• @leoboiko That should have been ⟨U+27E8/9⟩. I have rephrased this one-year old question, hoping to get any answer at all. The previous comments address the original edit and have been incorporated.
    – Crissov
    Nov 4, 2015 at 14:32

1 Answer 1


There has been no systematic meta-typological study of such conventions in linguistics. The closest that you could get would be journal style sheets. Even then, there are outliers, for example use of bold for linguistic examples in-text, found in NLLT, contrary to the more general practice of using italics. It is interesting that while the Unified Style Sheet reduced the stylistic chaos somewhat, it doesn't touch conventions such as "inline data is to be set as X".

These conventions vary over time. It is obviously relevant that in the old days, people used typewriters which have limited abilities to add fancy features (actual italic became possible in the 70's, but required switching typing elements). The current trend is to separate the author's contribution from the physical implementation, by use of "styles" or similar tagging. Thus an inline example would have the attribute "inline_example" or something like that, which might be cashed out as a point-size difference, different font family, bold vs. regular, depending on the current house specification.

One of the things that we've learned from efforts such as Xlingpaper and ELAN is that we still need to better understand our ontology. An example isn't just an example, it's a complex data structure involving numerous levels of grammatical analysis, sociolinguistic properties (such as speaker-identifiers), or corpus-pointers. A given publication almost certainly does not require encoding all of that information, but it may require representing some of it. For instance, for the first time in 40 years, I'm working on a language with such a high degree of variation and speaker-specificity that I have to notate all examples as to who they come from. This information is represented computationally as a tag on data, but will need to be translated into something visual, like superscripted initials -- unless the publisher objects and wants something else.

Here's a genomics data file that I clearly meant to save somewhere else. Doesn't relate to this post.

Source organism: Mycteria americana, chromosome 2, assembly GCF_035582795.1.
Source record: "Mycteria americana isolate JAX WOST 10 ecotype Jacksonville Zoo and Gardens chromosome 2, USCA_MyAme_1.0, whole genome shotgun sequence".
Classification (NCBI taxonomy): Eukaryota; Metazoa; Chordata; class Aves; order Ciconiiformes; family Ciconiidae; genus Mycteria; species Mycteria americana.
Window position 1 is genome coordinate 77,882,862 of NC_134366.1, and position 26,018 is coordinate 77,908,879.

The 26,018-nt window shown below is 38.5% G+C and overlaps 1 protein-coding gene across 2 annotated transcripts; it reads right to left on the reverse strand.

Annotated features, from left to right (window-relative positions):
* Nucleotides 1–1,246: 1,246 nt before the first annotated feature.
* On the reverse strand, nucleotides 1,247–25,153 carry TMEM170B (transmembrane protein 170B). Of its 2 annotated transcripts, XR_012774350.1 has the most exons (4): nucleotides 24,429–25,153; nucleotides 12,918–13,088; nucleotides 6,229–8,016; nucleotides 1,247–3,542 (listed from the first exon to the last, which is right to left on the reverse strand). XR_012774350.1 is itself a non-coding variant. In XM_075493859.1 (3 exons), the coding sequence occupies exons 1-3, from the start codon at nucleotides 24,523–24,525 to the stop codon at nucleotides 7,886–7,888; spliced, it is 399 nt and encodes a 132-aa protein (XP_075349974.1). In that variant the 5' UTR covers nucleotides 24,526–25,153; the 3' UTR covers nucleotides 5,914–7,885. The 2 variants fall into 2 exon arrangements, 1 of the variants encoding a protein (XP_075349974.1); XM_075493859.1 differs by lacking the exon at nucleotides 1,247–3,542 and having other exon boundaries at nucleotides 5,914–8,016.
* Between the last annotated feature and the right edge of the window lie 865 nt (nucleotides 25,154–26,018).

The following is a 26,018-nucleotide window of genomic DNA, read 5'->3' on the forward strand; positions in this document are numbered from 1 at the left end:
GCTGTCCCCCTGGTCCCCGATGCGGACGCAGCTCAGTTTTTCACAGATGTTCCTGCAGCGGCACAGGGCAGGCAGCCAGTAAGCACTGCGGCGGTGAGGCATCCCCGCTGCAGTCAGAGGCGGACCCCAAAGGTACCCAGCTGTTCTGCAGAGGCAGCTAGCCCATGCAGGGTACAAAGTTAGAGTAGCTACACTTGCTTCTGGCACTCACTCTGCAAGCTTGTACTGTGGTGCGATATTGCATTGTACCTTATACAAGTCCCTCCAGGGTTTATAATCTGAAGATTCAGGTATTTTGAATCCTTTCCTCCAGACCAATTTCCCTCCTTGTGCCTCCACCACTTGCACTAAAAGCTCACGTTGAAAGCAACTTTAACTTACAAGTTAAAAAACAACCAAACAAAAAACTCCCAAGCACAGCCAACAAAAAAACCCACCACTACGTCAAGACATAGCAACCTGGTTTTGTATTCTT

Typographic conventions that prevail at a given time can vary massively depending on sub-field. A certain complex standard for using underscore, bold, parentheses and braces emerged in Optimality Theoretic studies of reduplication and morphological structure. These happen to conflict with an emerging standard for Bantu linguistics, where braces and parentheses denote specific stem-sized sub-constituents of words and underlining (single and double) denotes the different derivational sources of H tones. The use of the "outline" font feature in OT studies enjoyed some popularity, as a high-tech insider gadget, but seems to have fallen into desuetude.

I doubt that there will ever be a reasonably-complete meta-typographical study of linguistics, covering the centuries of publication that exist and the myriad sub-fields. It might be more efficient to start with some chronological cutoff point. However, that cutoff would probably by about 2020, since use of inline styles and thinking about ontologies in document- and database-creation is not yet common among workaday linguists.